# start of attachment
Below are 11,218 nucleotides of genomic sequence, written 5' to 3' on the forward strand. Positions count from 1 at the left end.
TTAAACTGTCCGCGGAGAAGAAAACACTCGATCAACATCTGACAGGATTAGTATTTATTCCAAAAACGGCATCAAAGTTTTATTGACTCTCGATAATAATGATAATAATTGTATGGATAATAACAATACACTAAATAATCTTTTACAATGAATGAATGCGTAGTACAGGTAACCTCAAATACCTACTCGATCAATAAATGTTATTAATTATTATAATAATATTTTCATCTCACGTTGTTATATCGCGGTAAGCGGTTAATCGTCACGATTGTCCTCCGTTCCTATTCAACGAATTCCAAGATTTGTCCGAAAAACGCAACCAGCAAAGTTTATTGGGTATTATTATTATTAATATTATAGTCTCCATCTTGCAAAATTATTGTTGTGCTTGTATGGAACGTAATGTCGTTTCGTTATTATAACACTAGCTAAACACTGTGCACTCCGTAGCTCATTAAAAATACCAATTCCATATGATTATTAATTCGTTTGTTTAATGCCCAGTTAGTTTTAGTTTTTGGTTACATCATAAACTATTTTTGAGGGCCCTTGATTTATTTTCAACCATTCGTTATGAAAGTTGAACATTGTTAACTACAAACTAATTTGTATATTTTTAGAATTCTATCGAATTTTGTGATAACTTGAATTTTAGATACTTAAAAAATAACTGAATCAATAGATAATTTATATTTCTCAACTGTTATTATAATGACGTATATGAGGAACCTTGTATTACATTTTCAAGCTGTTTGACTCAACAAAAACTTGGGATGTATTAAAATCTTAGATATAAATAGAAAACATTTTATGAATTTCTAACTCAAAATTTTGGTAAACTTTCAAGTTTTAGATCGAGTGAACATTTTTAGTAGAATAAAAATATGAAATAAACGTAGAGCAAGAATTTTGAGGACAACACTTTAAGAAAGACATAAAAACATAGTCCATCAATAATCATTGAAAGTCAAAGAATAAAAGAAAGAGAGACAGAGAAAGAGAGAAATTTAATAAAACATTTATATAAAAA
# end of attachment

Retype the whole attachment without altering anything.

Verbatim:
Below are 11,218 nucleotides of genomic sequence, written 5' to 3' on the forward strand. Positions count from 1 at the left end.
TTAAACTGTCCGCGGAGAAGAAAACACTCGATCAACATCTGACAGGATTAGTATTTATTCCAAAAACGGCATCAAAGTTTTATTGACTCTCGATAATAATGATAATAATTGTATGGATAATAACAATACACTAAATAATCTTTTACAATGAATGAATGCGTAGTACAGGTAACCTCAAATACCTACTCGATCAATAAATGTTATTAATTATTATAATAATATTTTCATCTCACGTTGTTATATCGCGGTAAGCGGTTAATCGTCACGATTGTCCTCCGTTCCTATTCAACGAATTCCAAGATTTGTCCGAAAAACGCAACCAGCAAAGTTTATTGGGTATTATTATTATTAATATTATAGTCTCCATCTTGCAAAATTATTGTTGTGCTTGTATGGAACGTAATGTCGTTTCGTTATTATAACACTAGCTAAACACTGTGCACTCCGTAGCTCATTAAAAATACCAATTCCATATGATTATTAATTCGTTTGTTTAATGCCCAGTTAGTTTTAGTTTTTGGTTACATCATAAACTATTTTTGAGGGCCCTTGATTTATTTTCAACCATTCGTTATGAAAGTTGAACATTGTTAACTACAAACTAATTTGTATATTTTTAGAATTCTATCGAATTTTGTGATAACTTGAATTTTAGATACTTAAAAAATAACTGAATCAATAGATAATTTATATTTCTCAACTGTTATTATAATGACGTATATGAGGAACCTTGTATTACATTTTCAAGCTGTTTGACTCAACAAAAACTTGGGATGTATTAAAATCTTAGATATAAATAGAAAACATTTTATGAATTTCTAACTCAAAATTTTGGTAAACTTTCAAGTTTTAGATCGAGTGAACATTTTTAGTAGAATAAAAATATGAAATAAACGTAGAGCAAGAATTTTGAGGACAACACTTTAAGAAAGACATAAAAACATAGTCCATCAATAATCATTGAAAGTCAAAGAATAAAAGAAAGAGAGACAGAGAAAGAGAGAAATTTAATAAAACATTTATATAAAAA